The US hardened its stance against China’s territorial claims in the South China Sea and vowed to maintain pressure over human rights abuses in Xinjiang after Beijing sanctioned China hawks in Congress and the Trump administration.
Mike Pompeo, US secretary of state, said the Trump administration was aligning itself with a landmark 2016 tribunal ruling which rebuked China over its claims to waters inside the so-called “nine-dash line” that encompasses roughly 85 per cent of the South China Sea.
“We are strengthening US policy in a vital, contentious part of that region, the South China Sea,” Mr Pompeo said. “We are making clear Beijing’s claims to offshore resources across most of the South China Sea are completely unlawful, as is its campaign of bullying to control them.”
The US welcomed the ruling in 2016 but did not legally endorse the outcome, partly to make it harder for China to accuse it of interfering.
Bonnie Glaser, a China expert at the Center for Strategic and International Studies, said the new stance would “enable the US to push back more forcefully against Chinese harassment of other claimants who seek to fish and exploit energy in what China illegally claims as its waters”.
The move comes as the Sino-US relationship continues to plumb new lows. President Donald Trump last week said that relations were “severely damaged”, while Wang Yi, China’s foreign minister, said relations were in their worst state since the nations established diplomatic ties four decades ago. Most US experts believe the situation will further deteriorate ahead of the presidential election in November.
While Mr Pompeo issued his remarks on the heels of the fourth anniversary of the 2016 ruling, the move came as tensions are rising in the South China Sea. The Pentagon has deployed two aircraft carriers to the region for the first time since 2014, when sensitivities were heightened.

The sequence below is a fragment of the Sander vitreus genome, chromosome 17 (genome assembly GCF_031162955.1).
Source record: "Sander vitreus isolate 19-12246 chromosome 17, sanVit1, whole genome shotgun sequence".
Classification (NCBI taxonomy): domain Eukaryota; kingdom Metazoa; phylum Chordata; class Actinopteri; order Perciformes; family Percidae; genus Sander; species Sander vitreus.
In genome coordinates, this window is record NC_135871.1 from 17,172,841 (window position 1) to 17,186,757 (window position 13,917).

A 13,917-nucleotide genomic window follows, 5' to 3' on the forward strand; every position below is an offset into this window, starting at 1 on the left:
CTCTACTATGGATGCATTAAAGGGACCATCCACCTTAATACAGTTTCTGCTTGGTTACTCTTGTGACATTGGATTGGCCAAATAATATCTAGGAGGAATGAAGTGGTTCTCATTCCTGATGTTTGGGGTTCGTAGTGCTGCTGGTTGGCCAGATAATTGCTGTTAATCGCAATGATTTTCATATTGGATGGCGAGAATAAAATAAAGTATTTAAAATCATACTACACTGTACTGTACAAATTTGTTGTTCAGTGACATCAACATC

Also on Monday, the Trump administration brushed off a move by China to sanction Marco Rubio and Ted Cruz, two hawkish Republican senators, and Sam Brownback, the state department official for religious freedom, along with Chris Smith, a member of the Congressional Executive Commission. All of the men have castigated China for its mass detention of more than 1m Muslim Uighurs in Xinjiang province.
“These threats will not deter us from taking concrete action to hold Chinese Communist party officials accountable for their ongoing campaign of human rights abuses . . . in Xinjiang,” the state department said.
“There is no moral equivalency between these People’s Republic of China sanctions and actions taken by countries holding accountable Chinese Communist party officials for their human rights abuses.”
While the US and China reached a narrow trade deal earlier this year, they have been at loggerheads on a range of other issues, including human rights, espionage, and more recently China’s decision to impose a draconian national security law in the former British colony.
Robert O’Brien, US national security adviser, is holding talks in Paris this week with some of his European counterparts. He is expected to raise the issue of Huawei, the Chinese telecoms company that the US believes helps China engage in cyber espionage — a claim that the company denies.
The South China Sea move resurrects an issue that was a frequent point of contention during the Obama administration, but has been less public in recent years as the relationship has hit many other bumps.
“This is a good reminder that the competition with China has multiple fronts,” said Eric Sayers, an Asia expert at the Center for a New America Security. “We have been talking US-China tech for two years now while the maritime issues fell to the back of the line.”
Follow Demetri Sevastopulo on Twitter: @dimi